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Book reviews >

Who is the hunter, who the hunted?

Peter Anthony enjoys a study in ambiguity on many levels

The Strange Case of the Composer and his Judge
Patricia Duncker
Bloomsbury £11.99
Church Times Bookshop £10.80

IT TAKES a while to work out what sort of novel this is. At first it feels like not much more than a slightly higher-brow Dan Brown spin-off. Soon, however, it becomes clear that it is a much more sophisticated literary offering than that.

The plot revolves around Domin­ique Carpentier, a French investigat­ing judge who specialises in fraud committed by secretive cults. Called to the crime scene of a mass suicide, she discovers a book containing hidden codes and astrological secrets, clearly the sacred text of a sect called “the Faith”. Involved is an enigmatic composer, Friedrich Grosz, a mesmerising, diabolical figure clearly at the centre of the mystery. Dominique must work out what this sinister group is, and pre­vent the next collective suicide.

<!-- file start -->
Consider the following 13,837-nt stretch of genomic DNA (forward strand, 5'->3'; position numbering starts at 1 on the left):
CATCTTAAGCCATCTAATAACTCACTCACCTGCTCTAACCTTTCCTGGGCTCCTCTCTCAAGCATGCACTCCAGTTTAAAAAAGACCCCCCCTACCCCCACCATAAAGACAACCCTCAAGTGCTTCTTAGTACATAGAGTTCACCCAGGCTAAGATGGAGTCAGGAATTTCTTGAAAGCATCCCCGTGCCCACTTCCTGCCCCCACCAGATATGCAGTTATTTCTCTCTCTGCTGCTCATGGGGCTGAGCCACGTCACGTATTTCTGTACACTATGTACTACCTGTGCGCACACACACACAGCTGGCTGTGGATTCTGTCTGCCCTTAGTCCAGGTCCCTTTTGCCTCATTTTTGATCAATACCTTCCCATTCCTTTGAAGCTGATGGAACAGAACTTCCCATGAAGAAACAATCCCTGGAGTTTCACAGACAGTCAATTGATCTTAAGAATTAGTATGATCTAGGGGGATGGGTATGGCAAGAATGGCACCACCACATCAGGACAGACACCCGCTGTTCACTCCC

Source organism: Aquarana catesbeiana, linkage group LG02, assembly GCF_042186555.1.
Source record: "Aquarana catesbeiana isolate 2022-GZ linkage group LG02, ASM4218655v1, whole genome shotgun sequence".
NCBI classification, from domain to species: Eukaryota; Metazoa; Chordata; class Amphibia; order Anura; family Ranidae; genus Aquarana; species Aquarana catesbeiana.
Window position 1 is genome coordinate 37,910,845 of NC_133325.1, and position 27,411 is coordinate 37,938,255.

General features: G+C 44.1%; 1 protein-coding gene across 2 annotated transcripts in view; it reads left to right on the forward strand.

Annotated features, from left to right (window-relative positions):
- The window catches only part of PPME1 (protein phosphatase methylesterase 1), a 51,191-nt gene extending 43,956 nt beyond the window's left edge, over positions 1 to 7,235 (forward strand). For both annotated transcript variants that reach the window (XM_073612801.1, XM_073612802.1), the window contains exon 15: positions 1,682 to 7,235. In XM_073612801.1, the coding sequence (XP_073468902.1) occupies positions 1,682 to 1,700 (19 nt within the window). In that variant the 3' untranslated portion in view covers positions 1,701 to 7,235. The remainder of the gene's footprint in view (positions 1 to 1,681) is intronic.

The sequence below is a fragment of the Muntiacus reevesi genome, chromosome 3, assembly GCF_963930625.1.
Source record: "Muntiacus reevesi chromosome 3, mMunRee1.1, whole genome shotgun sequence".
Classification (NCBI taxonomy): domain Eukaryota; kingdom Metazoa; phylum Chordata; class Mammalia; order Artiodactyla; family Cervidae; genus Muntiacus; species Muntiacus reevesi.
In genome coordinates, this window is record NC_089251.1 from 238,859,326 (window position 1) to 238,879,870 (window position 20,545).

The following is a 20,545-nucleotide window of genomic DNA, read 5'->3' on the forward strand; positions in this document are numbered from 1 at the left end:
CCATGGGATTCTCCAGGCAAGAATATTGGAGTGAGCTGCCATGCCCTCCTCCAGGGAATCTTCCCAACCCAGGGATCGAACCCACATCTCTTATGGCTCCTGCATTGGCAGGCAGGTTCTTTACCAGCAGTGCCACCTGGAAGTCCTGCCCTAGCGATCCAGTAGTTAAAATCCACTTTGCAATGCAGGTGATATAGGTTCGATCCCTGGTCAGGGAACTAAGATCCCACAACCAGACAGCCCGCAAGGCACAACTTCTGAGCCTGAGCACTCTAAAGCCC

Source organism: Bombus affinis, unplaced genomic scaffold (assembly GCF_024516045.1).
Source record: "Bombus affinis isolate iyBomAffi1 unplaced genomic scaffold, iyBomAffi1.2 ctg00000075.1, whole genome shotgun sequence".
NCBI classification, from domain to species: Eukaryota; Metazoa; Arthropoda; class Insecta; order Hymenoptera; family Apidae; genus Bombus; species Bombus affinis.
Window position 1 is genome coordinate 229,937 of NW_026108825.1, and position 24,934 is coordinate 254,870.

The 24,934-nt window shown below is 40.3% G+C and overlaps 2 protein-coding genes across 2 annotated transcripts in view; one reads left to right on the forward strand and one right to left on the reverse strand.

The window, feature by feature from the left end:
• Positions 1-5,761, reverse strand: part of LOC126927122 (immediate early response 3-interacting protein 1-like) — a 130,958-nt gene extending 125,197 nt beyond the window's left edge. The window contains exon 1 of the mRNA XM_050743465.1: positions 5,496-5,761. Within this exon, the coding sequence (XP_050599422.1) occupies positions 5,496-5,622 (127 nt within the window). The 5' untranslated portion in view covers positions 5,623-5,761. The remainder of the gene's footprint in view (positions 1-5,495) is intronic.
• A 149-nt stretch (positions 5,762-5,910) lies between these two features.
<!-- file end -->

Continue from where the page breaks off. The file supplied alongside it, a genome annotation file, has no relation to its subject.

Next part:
This is not just a racy airport detective novel. It turns out to be a study in ambiguity on many levels. The reader’s starts off in sympathy with Dominique, intelligent, ten­acious representative of the law. But, as the narrative progresses, we in­creasingly see the flaws in her char­acter: her workaholic, emotion­ally wrung-out attitude to life; her heart­less attitude to men, whom she exploits and manipulates through casual sex.

In contrast, Grosz’s insistence on life and beauty beyond the here and now seems more and more seductive. Dominique finds herself falling under the spell of the man she is investigating, as roles are reversed and the plot reaches its denoue­ment.

It is an engaging read, and my only slight disappointment was the reasonably predictable, and some­what pedestrian, ending. One is left wondering whether the whole idea of detective novels centred on apoca­lyptic cults and conspiracies doesn’t feel just a bit old hat in a post-Dan Brown world. A good yarn, none the less.

The Revd Peter Anthony is Junior Dean at St Stephen’s House, Oxford.

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